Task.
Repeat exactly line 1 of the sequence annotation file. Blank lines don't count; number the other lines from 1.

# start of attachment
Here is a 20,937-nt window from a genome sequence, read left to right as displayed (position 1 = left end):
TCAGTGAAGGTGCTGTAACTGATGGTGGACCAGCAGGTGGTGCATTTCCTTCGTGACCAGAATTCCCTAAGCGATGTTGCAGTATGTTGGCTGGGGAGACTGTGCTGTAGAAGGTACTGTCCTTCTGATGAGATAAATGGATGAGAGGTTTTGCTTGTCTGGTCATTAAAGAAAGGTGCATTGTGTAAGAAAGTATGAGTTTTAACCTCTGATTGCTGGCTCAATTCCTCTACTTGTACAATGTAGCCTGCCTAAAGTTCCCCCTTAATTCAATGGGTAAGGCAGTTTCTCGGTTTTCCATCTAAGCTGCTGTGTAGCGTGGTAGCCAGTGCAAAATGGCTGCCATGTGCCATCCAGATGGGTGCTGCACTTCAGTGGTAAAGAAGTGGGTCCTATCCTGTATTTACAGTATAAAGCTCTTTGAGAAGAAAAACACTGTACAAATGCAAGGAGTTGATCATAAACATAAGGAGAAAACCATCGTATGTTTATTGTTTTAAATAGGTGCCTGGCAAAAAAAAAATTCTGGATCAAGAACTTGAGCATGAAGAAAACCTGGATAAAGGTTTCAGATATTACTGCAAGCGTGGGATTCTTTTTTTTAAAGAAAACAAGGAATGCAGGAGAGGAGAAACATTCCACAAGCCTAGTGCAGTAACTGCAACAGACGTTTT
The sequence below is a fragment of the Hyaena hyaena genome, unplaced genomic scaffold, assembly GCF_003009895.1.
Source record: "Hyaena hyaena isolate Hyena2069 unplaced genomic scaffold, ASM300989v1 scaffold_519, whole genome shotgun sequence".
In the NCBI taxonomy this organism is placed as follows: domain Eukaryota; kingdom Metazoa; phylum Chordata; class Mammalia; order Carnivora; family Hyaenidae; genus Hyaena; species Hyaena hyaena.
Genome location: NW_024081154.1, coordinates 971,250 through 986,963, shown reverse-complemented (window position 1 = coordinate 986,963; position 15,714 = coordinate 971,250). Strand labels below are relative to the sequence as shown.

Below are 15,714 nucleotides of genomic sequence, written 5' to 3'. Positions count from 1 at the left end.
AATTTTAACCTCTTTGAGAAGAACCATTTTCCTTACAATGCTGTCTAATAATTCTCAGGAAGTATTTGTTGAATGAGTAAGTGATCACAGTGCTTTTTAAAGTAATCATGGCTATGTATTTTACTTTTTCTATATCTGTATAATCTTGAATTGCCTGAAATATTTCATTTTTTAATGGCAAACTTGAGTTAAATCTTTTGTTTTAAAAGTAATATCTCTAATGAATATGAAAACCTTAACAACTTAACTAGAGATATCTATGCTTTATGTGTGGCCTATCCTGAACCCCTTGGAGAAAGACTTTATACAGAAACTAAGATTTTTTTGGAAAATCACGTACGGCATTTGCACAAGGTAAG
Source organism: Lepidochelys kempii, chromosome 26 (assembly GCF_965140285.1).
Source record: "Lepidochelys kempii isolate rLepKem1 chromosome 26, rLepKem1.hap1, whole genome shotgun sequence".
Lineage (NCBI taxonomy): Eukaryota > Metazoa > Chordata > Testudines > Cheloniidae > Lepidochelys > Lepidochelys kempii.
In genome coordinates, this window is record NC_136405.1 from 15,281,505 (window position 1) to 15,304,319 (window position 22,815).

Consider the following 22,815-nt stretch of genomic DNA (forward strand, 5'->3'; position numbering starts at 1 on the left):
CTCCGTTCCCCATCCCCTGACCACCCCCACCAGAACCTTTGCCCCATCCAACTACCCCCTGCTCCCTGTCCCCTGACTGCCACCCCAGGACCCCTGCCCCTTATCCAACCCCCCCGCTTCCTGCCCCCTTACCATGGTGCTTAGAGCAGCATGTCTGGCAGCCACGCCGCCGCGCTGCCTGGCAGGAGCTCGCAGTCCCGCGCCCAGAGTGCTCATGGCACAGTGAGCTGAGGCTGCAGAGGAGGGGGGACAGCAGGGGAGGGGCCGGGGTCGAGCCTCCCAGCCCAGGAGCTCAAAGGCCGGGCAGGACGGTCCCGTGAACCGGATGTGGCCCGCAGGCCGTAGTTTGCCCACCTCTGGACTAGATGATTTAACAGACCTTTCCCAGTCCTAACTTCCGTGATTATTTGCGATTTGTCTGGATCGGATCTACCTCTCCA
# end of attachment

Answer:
Here is a 20,937-nt window from a genome sequence, read left to right as displayed (position 1 = left end):